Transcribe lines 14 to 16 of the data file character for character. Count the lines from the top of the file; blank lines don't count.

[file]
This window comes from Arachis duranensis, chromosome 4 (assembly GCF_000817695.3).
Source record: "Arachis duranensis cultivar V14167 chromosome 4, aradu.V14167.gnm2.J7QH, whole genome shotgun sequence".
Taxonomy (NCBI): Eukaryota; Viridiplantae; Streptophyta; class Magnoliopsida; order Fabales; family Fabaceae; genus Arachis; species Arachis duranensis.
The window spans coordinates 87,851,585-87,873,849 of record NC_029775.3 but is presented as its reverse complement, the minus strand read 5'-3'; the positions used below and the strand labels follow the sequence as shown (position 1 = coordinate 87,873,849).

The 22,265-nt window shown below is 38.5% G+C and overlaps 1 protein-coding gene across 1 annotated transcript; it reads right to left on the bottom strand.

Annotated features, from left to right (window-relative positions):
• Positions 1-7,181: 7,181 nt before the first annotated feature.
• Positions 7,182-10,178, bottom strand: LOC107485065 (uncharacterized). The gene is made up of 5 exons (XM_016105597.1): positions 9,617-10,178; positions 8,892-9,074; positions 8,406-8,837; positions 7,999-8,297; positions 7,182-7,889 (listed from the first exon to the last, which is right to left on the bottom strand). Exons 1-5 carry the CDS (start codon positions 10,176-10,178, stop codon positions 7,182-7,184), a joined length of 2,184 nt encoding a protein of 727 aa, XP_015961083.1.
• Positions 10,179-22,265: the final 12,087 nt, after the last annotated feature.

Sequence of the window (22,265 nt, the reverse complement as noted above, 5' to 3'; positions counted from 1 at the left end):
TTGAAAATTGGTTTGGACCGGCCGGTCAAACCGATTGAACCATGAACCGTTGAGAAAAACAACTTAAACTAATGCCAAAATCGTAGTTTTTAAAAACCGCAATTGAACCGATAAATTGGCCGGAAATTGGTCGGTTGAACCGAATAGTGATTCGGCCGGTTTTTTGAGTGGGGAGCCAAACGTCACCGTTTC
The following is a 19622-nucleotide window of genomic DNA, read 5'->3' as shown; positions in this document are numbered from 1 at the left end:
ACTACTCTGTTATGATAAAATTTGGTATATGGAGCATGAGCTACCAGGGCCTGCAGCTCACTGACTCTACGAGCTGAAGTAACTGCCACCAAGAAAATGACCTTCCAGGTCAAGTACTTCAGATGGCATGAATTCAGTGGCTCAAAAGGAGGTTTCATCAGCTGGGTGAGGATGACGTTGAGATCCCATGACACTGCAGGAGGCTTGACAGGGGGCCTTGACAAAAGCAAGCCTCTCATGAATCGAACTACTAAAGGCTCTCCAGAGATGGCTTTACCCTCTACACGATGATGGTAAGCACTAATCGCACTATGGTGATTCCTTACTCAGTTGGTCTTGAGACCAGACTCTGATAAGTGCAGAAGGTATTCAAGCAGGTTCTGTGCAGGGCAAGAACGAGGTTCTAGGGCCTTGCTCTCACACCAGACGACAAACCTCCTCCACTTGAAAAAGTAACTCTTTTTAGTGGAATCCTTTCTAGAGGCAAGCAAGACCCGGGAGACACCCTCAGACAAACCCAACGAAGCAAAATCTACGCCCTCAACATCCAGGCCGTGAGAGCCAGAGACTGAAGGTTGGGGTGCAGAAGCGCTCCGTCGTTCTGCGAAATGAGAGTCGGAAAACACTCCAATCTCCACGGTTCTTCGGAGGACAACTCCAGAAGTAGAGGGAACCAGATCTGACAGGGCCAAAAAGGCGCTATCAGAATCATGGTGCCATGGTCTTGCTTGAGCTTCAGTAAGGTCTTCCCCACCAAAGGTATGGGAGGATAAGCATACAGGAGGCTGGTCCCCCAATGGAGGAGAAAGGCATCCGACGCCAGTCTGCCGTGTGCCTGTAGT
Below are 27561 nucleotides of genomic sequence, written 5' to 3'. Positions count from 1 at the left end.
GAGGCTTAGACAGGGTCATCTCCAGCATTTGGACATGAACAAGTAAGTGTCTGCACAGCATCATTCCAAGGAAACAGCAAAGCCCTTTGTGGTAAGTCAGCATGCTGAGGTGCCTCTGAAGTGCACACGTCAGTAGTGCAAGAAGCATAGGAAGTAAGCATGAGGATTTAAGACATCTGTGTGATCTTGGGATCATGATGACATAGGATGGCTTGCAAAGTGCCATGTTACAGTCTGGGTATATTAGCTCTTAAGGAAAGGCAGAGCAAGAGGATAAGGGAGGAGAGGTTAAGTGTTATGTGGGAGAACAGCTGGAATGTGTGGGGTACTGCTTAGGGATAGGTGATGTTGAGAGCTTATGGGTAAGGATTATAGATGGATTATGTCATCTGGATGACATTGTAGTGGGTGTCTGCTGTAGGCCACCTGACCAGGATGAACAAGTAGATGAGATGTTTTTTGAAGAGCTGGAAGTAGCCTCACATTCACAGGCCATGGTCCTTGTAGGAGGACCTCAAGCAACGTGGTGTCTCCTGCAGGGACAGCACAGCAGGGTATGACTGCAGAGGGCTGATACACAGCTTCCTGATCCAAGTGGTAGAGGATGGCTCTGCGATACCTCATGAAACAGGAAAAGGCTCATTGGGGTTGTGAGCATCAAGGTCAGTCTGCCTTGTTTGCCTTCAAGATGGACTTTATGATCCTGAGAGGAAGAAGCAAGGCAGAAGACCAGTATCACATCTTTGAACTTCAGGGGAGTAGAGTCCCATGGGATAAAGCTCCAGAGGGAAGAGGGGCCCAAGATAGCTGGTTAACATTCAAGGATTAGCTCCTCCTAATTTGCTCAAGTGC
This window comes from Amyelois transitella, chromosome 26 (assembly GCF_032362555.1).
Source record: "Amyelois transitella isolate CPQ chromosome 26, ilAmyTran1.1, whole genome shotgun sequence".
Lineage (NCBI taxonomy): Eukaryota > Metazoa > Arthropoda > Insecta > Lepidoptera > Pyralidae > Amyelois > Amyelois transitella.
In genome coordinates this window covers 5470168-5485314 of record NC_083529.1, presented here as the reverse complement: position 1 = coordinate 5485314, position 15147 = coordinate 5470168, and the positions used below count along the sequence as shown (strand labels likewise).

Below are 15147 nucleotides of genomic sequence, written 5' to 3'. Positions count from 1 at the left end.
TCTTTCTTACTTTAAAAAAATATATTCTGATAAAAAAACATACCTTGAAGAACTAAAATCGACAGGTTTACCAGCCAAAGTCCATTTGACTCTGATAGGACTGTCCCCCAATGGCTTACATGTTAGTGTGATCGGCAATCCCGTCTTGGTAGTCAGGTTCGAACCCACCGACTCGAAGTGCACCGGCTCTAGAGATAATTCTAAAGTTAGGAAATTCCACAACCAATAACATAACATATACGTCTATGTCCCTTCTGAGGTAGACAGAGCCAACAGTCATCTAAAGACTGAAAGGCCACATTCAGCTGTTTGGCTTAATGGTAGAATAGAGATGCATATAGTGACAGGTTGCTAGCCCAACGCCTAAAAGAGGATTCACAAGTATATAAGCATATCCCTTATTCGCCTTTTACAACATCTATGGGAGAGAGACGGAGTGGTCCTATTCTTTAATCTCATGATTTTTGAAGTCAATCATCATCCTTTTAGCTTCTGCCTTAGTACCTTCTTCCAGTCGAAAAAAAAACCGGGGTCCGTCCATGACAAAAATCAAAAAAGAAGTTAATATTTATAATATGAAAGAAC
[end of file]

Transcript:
Below are 27561 nucleotides of genomic sequence, written 5' to 3'. Positions count from 1 at the left end.
GAGGCTTAGACAGGGTCATCTCCAGCATTTGGACATGAACAAGTAAGTGTCTGCACAGCATCATTCCAAGGAAACAGCAAAGCCCTTTGTGGTAAGTCAGCATGCTGAGGTGCCTCTGAAGTGCACACGTCAGTAGTGCAAGAAGCATAGGAAGTAAGCATGAGGATTTAAGACATCTGTGTGATCTTGGGATCATGATGACATAGGATGGCTTGCAAAGTGCCATGTTACAGTCTGGGTATATTAGCTCTTAAGGAAAGGCAGAGCAAGAGGATAAGGGAGGAGAGGTTAAGTGTTATGTGGGAGAACAGCTGGAATGTGTGGGGTACTGCTTAGGGATAGGTGATGTTGAGAGCTTATGGGTAAGGATTATAGATGGATTATGTCATCTGGATGACATTGTAGTGGGTGTCTGCTGTAGGCCACCTGACCAGGATGAACAAGTAGATGAGATGTTTTTTGAAGAGCTGGAAGTAGCCTCACATTCACAGGCCATGGTCCTTGTAGGAGGACCTCAAGCAACGTGGTGTCTCCTGCAGGGACAGCACAGCAGGGTATGACTGCAGAGGGCTGATACACAGCTTCCTGATCCAAGTGGTAGAGGATGGCTCTGCGATACCTCATGAAACAGGAAAAGGCTCATTGGGGTTGTGAGCATCAAGGTCAGTCTGCCTTGTTTGCCTTCAAGATGGACTTTATGATCCTGAGAGGAAGAAGCAAGGCAGAAGACCAGTATCACATCTTTGAACTTCAGGGGAGTAGAGTCCCATGGGATAAAGCTCCAGAGGGAAGAGGGGCCCAAGATAGCTGGTTAACATTCAAGGATTAGCTCCTCCTAATTTGCTCAAGTGC
This window comes from Amyelois transitella, chromosome 26 (assembly GCF_032362555.1).